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Complicated and Uncomplicated Chronic Pain

Updated: Oct 25, 2022


The National Pain Council Welcome's Dr Forest Tennant, below is a brief introduction:

Dr. Forest Tennant is the United States' leading expert on treating difficult-to-treat, painful disease disorders. For a long time, he has held to the issue that the brain modulates pain. His research has led him to believe that neuromodulation is the key to treating pain. Two years ago, the Massachusetts General Hospital and the Karolinska Institute in Sweden both came to the same conclusion that Fibromyalgia, and probably other painful diseases, are involved with the inflammation of the white cells in the brain

called glial cells and are not made up of conditions by “hysterical women.” Neuromodulation.

Since our brain is in charge of just about everything else, even nutrition, it is not unreasonable to believe that neuromodulation plays a significant role in controlling inflammation and the resultant pain.

We need to explain why systemic pain is modulated, but the injury still hurts. The brain is in the mix.

We present an essay by Doctor Tennant and Ingrid Hollis explaining this forward-looking pain mechanism and why centrally-acting medications, like opiates and only opiates, do the trick.

Dr. Tennant knows what he is doing, so much so that the federal drug police and the Department of Justice tried to shut him down with a 60-page search warrant by a hired DEA doctor - who did not know what he was doing. The DEA broke into Dr. Tennant's condo; the DEA knew he was away and testifying for another doctor. All of Dr. Tennant’s patient records, bank statements, and other personal items were taken away by the police. There was not enough evidence to begin a charge sheet. The federal government told Dr. Tennant they would continue to “watch him.” Dr. Tenant retired from practice and now does medical research into rare and painful diseases. The country lost a premier consultant for complex pain-related cases that no one else could figure out. Dr. Tennant was one of six “thought leaders” mentioned in PROP’s writings as contributing to the opiate crisis. All six were taken out of action and remained that way; a story for another time.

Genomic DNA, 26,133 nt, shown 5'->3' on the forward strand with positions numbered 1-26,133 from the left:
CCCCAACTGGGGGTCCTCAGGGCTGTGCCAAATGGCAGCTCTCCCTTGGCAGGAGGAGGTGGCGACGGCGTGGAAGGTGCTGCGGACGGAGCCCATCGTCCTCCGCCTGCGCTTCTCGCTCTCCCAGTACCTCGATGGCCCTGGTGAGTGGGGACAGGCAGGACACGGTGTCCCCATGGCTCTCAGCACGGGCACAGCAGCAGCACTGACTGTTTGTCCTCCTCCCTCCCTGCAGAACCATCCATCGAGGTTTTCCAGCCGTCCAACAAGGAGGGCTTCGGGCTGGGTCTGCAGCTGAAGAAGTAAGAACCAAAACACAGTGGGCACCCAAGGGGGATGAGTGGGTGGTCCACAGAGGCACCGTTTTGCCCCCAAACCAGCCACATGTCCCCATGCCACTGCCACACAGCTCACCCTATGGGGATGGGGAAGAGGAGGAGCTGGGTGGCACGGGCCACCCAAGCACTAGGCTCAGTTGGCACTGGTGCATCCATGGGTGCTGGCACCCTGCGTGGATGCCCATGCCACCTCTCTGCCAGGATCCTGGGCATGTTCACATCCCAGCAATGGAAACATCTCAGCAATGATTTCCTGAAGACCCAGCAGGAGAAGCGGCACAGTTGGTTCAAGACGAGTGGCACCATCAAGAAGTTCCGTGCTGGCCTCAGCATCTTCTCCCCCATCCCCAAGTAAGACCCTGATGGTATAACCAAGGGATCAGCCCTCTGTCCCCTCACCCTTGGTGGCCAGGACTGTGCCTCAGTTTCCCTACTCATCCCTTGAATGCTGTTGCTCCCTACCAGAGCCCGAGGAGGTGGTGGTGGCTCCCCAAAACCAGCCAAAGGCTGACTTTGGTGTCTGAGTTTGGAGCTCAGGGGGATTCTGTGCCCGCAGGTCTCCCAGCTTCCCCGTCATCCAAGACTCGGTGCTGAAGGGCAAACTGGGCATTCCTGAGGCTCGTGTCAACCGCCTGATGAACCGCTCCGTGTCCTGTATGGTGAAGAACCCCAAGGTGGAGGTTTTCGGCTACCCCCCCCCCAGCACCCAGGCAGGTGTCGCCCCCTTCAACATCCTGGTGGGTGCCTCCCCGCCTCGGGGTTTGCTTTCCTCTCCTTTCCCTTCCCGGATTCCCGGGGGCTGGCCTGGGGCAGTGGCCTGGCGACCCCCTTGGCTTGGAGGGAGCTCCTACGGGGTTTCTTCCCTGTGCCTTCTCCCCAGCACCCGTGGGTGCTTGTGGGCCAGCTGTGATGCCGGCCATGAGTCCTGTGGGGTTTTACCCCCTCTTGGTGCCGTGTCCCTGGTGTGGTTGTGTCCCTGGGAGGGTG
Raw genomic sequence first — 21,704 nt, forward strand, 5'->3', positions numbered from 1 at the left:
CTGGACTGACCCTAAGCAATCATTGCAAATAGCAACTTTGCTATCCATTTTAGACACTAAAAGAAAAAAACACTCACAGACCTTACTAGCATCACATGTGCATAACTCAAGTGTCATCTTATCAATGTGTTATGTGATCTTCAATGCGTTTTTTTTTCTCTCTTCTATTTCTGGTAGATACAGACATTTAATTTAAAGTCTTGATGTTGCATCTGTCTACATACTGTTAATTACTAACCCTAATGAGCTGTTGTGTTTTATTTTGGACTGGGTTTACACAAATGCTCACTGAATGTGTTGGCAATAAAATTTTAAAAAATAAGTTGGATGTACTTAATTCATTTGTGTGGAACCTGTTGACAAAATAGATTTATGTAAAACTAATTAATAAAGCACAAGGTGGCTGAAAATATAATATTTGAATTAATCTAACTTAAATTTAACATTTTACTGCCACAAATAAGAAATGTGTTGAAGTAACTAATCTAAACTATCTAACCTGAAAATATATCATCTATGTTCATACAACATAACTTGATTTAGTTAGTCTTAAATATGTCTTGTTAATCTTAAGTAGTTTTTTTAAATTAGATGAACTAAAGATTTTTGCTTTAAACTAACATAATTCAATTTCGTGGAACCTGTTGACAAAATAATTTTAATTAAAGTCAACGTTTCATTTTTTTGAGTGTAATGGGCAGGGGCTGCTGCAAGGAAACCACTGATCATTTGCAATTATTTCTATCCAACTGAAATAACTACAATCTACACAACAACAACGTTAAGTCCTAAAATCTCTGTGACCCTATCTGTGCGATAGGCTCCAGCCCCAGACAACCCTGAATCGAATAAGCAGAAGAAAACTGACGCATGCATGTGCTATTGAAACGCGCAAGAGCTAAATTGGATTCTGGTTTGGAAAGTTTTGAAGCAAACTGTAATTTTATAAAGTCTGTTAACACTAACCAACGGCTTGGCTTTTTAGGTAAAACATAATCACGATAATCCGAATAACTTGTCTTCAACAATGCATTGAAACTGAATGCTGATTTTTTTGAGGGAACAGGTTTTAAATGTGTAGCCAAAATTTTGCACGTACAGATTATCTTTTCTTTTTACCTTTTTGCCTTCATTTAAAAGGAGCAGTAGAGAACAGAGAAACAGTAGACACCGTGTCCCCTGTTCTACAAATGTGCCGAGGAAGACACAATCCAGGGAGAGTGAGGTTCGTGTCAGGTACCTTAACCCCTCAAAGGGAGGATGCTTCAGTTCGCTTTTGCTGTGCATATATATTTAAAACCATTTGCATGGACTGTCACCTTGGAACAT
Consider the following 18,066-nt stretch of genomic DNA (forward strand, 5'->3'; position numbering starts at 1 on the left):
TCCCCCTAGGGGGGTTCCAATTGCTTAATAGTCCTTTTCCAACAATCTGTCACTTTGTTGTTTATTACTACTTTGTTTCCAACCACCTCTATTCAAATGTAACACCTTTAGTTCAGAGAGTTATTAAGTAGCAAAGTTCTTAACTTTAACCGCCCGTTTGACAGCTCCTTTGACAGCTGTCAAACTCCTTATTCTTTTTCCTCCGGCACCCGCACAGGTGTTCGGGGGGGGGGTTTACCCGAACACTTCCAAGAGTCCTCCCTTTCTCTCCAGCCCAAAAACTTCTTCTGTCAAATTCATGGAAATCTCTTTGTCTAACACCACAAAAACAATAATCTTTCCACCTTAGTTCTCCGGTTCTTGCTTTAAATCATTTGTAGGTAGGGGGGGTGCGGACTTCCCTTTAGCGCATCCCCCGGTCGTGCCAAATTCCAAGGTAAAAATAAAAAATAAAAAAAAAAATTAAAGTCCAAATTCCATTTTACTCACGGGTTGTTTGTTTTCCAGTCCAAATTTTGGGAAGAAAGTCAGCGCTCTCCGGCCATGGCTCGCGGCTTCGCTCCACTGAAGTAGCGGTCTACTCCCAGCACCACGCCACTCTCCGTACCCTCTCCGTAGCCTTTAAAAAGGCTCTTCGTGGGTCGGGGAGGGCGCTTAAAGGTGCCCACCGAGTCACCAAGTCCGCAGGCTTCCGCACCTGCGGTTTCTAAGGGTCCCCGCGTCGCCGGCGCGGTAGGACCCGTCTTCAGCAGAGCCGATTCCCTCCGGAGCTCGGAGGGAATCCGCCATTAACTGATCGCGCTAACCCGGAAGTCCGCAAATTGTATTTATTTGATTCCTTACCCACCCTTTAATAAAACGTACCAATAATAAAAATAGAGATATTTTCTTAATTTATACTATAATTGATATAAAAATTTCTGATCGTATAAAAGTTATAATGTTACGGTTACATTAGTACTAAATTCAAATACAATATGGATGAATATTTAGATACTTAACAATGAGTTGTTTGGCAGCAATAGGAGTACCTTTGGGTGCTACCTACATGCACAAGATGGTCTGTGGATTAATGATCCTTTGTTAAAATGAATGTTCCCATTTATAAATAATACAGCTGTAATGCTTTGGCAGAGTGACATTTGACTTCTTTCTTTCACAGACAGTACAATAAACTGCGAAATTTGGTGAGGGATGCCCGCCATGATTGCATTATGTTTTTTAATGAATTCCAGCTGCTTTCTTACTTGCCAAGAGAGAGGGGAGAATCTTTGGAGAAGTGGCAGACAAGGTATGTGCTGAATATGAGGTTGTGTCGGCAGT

Complicated and Uncomplicated Chronic Pain

by Dr Forest Tennant

As 2021 comes to a close, we wish to summarize what we personally consider to be the

greatest issue in pain management. Physicians have observed for centuries that some chronic pain patients are not only more severe than others, but some have excruciating, constant pain that casts the poor suffering individual into a humbled, bed-bound state. Unfortunately, throughout the past half-century or so, many concerned parties, whether intentional or not, have tried to lump all chronic pain patients into one category and call them all persistent, or simply chronic. This has led to calls for “one size fits all treatment” and inflated statistical figures on the numbers of pain patients who need help (i.e., 50 million people).


Chronic pain has traditionally been defined as pain that continues past the normal

healing time for an injury or disease, which is about ninety days. There has been no generally

accepted separate classification as to the severity, constancy, or periodicity of pain that lasts

longer than ninety days. Consequently, chronic pain surveys and statistics always include

persons with the common, mild to moderate painful afflictions such as bunions, carpal tunnel, fibromyalgia, headaches, TMJ, irritable bowel, back strains, plantar fasciitis, and mild

neuropathies and arteriopathies.